Guess Who’s Coming To Dinner
US (1967) Dir. Stanley Kramer
Time to tick another lauded classic off the watch list, this time it is the bold, interracially themed comedy drama that also proved to be the final film of the legendary Spencer Tracy.
Joanna Drayton (Katharine Houghton) returns home unannounced from a holiday in Hawaii, with her new boyfriend in tow – the slightly older black doctor John Prentice (Sidney Poitier) – whom she met ten days earlier. Joanna’s parents, former newspaper owner Matt Drayton (Spencer Tracy) and his wife, art gallery owner Christina (Katharine Hepburn), liberal thinkers instilling the merits of racial equality in their daughter, are shocked to see their daughter with a black man.
Nowadays no-one (we hope at least) would bat an eyelid at the notion of a mixed race marriage, but in the so-called “Land of the Free” it was in fact illegal in most states, with the final anti-miscegenation laws being repealed in 1967, just a few months before this film’s release.
At one point in the script, John is told that “in 17 states what you’re doing is illegal”, making this a curious victim of happenstance in reflecting the change in society’s thinking, which was the intention of the story in the first place. Stanley Kramer and writer William Rose set out to debunk the stereotypes of the black man in order to break the issue down to its base form.
By making John a skilled doctor of some repute, along with his respectful treatment of the younger Joanna – John is a 37 year-old widower who hasn’t dated in the eight years; Joanna is 23 – there is really only the colour of his skin that is the point of objection for other around them, and it is not limited to the Draytons.
The cab driver at the beginning fails to hide his disgust whilst the most surprising hostility comes from the Draytons’ loyal black housemaid Tillie (Isabel Sanford), accusing John of being an “N” word getting above himself by marrying a white girl. Perhaps the idea is Tillie’s old school mentality dictates black people can’t be successful in a white man’s world in her eyes.
As progressive as the thinking was behind the script the real issue is not the colour of John’s skin but the hypocrisy of Matt and Christina. They are not of the “I’m not racist but…” brigade but they are appalled by their own rash reactions to being asked to endorse this act of miscegenation in their own household.
Matt and Christina are only antagonists in this tale through their inability to reconcile these feelings, although Christina is the first to come around, rather quickly it has to be said. Ironically, it would be Matt’s hardened stance that would be the catalyst for her change of heart and Christina would spend the rest of the film trying to talk her husband around.
Interestingly, Christina’s turnaround is complete when one of her employees Hilary St. George (Virginia Christine) arrives at the house with the express motive of airing her disapproval towards a relationship that has nothing to do with her. Christina didn’t take kindly to this resulting in one of the most eloquent yet delightful screen firings you’ll ever see!
Elsewhere John’s parents (Roy E. Glenn and Beah Richards) fly down to meet the couple due to John’s brief stay in the area so Joanna invites them to dinner (hence the title). Mirroring the situation with the Draytons, Papa Prentice is also gobsmacked to see his son with a white girl and can’t hide his disapproval either – therefore both fathers should have plenty to talk about.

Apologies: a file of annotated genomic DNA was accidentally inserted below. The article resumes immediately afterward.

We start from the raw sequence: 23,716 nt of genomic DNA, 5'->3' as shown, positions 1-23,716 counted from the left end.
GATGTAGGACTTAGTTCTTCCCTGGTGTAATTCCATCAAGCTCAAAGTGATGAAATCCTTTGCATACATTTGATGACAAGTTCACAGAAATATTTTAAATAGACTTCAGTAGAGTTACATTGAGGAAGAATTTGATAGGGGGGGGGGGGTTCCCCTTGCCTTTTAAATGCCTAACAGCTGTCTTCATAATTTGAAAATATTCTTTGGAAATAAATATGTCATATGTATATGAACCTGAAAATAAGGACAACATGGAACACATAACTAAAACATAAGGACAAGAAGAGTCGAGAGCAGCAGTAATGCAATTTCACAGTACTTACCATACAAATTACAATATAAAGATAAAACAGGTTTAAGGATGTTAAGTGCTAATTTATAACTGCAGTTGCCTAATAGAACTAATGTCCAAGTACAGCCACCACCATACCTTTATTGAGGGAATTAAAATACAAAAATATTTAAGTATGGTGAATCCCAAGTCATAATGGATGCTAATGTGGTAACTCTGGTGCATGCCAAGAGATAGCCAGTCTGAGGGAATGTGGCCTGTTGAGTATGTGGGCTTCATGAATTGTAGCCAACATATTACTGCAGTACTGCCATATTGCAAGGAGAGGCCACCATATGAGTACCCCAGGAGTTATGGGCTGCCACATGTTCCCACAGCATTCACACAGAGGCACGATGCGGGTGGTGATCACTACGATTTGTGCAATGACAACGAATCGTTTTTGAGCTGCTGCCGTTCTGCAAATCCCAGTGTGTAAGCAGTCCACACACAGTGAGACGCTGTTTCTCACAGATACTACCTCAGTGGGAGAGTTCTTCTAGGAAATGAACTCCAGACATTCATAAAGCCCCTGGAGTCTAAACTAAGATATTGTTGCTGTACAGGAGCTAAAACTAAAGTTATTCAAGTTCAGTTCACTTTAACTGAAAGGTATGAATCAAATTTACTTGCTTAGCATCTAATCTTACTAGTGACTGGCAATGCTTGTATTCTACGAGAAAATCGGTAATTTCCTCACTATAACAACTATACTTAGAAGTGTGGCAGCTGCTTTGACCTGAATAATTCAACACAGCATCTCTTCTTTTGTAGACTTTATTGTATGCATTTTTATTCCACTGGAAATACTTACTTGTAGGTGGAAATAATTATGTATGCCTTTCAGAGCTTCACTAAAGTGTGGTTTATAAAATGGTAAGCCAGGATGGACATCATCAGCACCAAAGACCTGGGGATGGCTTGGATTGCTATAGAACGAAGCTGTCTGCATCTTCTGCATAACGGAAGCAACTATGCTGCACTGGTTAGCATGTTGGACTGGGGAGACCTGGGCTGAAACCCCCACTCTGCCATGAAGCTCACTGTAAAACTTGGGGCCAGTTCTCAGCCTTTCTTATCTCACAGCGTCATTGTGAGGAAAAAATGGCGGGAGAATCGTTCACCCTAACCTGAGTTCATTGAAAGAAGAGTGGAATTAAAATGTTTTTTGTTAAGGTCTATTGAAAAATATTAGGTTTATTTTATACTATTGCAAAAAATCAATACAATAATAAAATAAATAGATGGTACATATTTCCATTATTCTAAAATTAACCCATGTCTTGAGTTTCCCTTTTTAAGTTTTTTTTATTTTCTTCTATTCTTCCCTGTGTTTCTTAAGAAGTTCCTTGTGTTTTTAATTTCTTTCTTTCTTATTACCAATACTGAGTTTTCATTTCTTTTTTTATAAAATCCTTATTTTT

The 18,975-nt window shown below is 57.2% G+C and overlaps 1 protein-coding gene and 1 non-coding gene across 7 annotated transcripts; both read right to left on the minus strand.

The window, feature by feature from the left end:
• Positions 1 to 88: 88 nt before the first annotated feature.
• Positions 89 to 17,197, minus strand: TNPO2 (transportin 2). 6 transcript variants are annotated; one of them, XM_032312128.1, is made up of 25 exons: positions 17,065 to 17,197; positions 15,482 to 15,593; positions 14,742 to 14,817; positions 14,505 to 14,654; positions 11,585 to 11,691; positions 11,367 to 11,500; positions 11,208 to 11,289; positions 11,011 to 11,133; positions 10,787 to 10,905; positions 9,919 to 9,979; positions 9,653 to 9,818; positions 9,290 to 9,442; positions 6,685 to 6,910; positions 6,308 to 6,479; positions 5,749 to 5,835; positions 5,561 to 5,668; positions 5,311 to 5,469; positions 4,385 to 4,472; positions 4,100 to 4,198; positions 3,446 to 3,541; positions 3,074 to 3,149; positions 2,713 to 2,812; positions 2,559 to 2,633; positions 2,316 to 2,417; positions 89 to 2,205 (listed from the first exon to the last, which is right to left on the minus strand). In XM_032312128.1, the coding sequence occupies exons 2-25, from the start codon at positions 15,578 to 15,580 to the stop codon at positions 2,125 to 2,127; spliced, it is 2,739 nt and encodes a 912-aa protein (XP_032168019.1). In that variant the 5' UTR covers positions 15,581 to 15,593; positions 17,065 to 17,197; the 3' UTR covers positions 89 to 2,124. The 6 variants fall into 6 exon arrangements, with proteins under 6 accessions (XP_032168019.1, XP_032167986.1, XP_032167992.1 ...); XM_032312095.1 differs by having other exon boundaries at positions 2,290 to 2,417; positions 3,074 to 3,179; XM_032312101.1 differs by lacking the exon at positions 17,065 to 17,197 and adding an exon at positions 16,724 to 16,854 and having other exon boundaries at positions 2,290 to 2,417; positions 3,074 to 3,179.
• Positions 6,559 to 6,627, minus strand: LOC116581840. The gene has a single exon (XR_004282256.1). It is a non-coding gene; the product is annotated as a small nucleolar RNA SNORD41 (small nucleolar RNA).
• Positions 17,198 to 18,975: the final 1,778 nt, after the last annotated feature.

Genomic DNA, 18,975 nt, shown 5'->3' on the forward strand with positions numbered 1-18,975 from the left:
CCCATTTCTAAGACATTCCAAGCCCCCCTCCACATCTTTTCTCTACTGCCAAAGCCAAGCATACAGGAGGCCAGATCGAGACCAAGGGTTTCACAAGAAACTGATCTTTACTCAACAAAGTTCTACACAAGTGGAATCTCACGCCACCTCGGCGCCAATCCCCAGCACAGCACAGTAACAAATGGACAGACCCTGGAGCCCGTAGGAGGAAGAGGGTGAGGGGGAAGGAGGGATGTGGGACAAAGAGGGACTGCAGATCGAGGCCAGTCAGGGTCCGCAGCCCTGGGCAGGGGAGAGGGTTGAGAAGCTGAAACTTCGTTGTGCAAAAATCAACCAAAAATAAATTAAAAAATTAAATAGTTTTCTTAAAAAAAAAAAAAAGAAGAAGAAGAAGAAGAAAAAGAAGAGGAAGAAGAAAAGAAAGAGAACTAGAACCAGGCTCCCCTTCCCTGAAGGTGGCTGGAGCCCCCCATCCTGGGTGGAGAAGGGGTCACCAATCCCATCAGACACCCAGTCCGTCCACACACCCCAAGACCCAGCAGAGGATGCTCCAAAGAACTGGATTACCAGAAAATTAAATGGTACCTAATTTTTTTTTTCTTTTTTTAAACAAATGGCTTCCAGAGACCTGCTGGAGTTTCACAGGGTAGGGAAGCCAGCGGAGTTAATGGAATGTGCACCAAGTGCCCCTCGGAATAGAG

But, whilst this seems like two pigheaded fathers with prejudice issues, the truth is their concerns are not about their offspring but about how society will treat them. They worry about their grandchildren and what life they will have if they daily routine is one full of racial abuse. Meanwhile the mothers are the voices of reason, showing much more faith in their children while their husbands crack walnuts with a sledgehammer.
It may not be evident but there is a lot of humour in this film, mostly in the wry and satirical dialogue that carries some caustic witticisms within. Some scenes, such as the jiving delivery boy and the ice cream shop confrontation feel incongruous and hokey but presumably had more relevance in 1967. And we can’t overlook Monsignor Mike Ryan (Cecil Kellaway), the most hip and “right on” old man Catholic priest you’ll ever meet.
The most amazing thing about this film is that it was made at all, and not because of the subject matter. Spencer Tracy was seriously ill and could only work a limited schedule yet it doesn’t show at all. His performance is full of vigour and steely determination, suffused with the aura of man in reflective mode. His final speech is a show-stealing tour de force sagacious, from the heart address again belying his physical state, and it would be just two weeks later when he died.
In her ninth collaboration with Tracy Katherine Hepburn is on her finest spiky form as Christina, albeit with a sense of pathos as we get the feeling her tears are genuine from seeing her long time friend and screen partner suffer. Katharine Houghton is Hepburn’s niece, getting the role as Joanna due to the physical resemblance helping the on screen mother and daughter relationship.
Sydney Poitier as John carries the onus of every black man on his shoulders, his defining moment coming via an impassioned retort to his father’s indignant stance. It is a dignified and forceful performance yet he received no Oscar nominations while Hepburn (who won) and Tracy did. Surely the Academy wouldn’t discriminate would they?
A triumphant swan song for Spencer Tracy, Guess Who’s Coming To Dinner was bold for its time, the scenario perhaps less relevant today but the message still has plenty of merit while showing us how far society has come in the last 50 years.